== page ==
I still remember my First Big Disappointment. While I'm sure there had been others—smaller things—before this disappointment, nothing stands out quite like not making the school play when I was in seventh grade.
I suppose it was because it was the first thing I'd wanted—rather badly—that I'd worked hard at, practiced for, tried out for, but been cut from. It was the first time I'd been told, essentially, "You are not good enough."
Or at least that's how I read that typed-white sheet, with lists of names that were not mine—hanging there on the bulletin board for all my junior high to see.
I remember the moments that followed so clearly: me, faking a headache, heading to the school office, asking to call my mom. I remember getting home, telling my mom the news, climbing on to her lap and just crying. Crying and crying. She rocked me—probably for the first time in years (I was 12!)—and just let me cry. She probably told me it'd be okay or offered some soothing words. But all I remember is her holding me while I cried.
Then, when my crying turned into sporadic sniffles, when I was ready to talk a bit, she told me it was okay that it hurt right now. But maybe someday—maybe—it'd all make sense. But even if it didn't, she told me I'd have to make a decision: to either stay bitter and angry at the friends who did make the play or to cheer them on anyway—even if it hurt a bit.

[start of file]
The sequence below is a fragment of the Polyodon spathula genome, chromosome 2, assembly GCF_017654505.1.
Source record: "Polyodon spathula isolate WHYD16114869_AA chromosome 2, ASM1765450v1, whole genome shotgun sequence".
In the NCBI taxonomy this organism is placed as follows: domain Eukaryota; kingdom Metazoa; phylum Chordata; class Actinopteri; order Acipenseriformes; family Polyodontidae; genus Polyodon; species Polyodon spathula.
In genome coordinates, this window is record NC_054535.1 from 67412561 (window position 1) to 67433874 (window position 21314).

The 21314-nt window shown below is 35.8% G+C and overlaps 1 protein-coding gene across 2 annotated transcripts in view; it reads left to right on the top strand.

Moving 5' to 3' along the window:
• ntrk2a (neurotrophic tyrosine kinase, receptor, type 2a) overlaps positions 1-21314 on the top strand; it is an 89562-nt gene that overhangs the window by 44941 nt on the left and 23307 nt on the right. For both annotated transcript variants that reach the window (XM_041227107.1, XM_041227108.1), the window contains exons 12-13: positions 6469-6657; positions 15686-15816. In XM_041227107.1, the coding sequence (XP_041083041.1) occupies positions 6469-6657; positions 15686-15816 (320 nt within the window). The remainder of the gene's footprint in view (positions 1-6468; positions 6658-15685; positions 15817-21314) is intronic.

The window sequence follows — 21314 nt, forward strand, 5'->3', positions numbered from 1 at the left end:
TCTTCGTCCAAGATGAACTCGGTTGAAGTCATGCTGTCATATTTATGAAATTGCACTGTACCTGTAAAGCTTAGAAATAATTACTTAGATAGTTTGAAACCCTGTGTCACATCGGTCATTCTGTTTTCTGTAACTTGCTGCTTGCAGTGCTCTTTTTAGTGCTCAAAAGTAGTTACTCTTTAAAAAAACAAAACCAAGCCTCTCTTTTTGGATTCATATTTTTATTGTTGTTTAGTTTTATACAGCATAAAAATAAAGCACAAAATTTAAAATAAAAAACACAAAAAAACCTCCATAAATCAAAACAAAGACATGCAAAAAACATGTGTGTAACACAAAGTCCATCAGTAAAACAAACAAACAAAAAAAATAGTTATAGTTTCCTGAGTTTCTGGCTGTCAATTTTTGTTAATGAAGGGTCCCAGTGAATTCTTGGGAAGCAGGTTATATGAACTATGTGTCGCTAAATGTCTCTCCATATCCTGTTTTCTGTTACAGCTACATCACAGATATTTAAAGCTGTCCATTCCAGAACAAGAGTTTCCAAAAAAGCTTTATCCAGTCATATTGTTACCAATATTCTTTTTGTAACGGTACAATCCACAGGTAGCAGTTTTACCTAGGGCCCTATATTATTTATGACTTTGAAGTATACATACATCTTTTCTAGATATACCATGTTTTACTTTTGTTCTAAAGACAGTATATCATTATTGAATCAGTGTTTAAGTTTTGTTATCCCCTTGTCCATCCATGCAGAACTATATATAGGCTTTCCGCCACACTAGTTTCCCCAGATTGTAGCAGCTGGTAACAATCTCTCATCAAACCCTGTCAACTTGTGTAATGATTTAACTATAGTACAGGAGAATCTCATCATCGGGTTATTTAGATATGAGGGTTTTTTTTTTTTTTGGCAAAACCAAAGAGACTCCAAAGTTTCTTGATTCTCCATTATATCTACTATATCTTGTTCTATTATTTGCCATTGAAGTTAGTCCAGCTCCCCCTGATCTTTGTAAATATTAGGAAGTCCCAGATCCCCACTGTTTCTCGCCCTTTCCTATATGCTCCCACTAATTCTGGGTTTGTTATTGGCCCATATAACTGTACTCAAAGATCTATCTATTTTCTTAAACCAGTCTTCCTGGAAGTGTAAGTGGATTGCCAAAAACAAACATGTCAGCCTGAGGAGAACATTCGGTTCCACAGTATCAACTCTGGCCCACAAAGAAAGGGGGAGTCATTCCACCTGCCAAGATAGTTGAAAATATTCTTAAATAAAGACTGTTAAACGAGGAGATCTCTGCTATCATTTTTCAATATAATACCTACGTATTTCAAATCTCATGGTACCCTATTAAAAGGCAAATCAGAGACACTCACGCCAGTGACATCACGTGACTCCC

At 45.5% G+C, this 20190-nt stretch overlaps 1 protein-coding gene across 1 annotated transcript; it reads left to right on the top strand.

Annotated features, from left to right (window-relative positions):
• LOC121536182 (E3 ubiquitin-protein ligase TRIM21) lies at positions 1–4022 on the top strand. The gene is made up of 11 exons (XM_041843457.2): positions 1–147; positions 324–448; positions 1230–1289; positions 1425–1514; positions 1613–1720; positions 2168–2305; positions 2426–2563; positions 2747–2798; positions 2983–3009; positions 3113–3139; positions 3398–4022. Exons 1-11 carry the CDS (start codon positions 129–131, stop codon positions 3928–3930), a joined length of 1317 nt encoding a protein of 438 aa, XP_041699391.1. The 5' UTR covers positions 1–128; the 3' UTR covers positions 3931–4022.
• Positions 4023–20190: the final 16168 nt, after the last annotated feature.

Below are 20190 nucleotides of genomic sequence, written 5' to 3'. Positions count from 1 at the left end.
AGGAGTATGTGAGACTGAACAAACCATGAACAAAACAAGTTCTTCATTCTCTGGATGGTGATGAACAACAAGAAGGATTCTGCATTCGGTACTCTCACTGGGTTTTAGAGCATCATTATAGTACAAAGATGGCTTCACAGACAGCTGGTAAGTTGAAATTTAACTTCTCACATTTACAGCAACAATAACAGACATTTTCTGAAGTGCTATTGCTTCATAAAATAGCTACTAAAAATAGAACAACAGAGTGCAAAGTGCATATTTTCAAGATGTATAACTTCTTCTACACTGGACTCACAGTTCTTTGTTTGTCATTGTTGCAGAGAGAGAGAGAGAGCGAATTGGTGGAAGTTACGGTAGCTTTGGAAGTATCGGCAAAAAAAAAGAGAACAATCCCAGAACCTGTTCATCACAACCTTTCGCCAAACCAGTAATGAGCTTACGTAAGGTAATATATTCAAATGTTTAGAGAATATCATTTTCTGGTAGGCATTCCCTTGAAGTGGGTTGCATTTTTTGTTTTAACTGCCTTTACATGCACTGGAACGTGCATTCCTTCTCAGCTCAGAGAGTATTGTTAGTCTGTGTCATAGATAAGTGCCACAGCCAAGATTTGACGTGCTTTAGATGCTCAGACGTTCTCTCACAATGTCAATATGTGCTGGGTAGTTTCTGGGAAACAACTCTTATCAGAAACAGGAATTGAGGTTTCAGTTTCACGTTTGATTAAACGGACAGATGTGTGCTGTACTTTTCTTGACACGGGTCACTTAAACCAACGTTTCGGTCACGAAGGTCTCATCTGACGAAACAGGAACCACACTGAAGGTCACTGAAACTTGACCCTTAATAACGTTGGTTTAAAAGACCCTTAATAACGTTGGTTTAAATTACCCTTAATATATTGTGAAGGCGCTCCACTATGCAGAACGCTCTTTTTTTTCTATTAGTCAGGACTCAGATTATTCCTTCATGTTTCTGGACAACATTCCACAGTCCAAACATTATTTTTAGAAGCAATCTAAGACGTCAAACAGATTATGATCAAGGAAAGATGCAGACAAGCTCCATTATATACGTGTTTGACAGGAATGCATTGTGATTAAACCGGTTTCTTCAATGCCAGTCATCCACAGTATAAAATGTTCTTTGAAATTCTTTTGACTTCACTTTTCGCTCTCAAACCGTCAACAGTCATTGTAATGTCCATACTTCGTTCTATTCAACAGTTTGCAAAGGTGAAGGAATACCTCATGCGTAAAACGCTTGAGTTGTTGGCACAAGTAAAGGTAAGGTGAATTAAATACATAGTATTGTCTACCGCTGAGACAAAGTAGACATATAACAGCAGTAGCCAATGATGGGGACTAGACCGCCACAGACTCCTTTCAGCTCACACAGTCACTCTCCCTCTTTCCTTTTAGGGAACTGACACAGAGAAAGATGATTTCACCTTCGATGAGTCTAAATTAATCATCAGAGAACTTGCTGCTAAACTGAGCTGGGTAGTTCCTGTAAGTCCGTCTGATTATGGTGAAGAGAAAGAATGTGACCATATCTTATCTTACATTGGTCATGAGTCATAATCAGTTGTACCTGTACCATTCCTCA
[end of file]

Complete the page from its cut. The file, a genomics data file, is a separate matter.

Then she prayed with me.
I can't think of anything better my mom could've said or done for me in those moments.
Nearly 30 years later, for the life of me, I cannot remember why I didn't apply her wisdom and comfort to the many other big disappointments of my life (I suppose I just got too cool for my mom's lap and it was all downhill from there). That said, as I've raised my own kids, that day, that memory, has served as a model for how I teach my kids to deal with disappointment. The things my mom offered me that day have helped my kids weather their own storms of their young lives and helped them see the choices we all have in the midst of disappointment. These four things can help you too:
1. Let Them Cry. I must admit, this one is the hardest for me. And probably for a lot of us. We sort of want to put a time limit on the tears, don't we? In fairness, we want to see our kids stop crying because we think it means that they are "all better" when they stop. While this might be true with scraped knees, with something like disappointment, it's not so. As difficult as it can be to have a crying or whining or moping child around the house, giving your kids permission to sink down into their grief is a huge gift.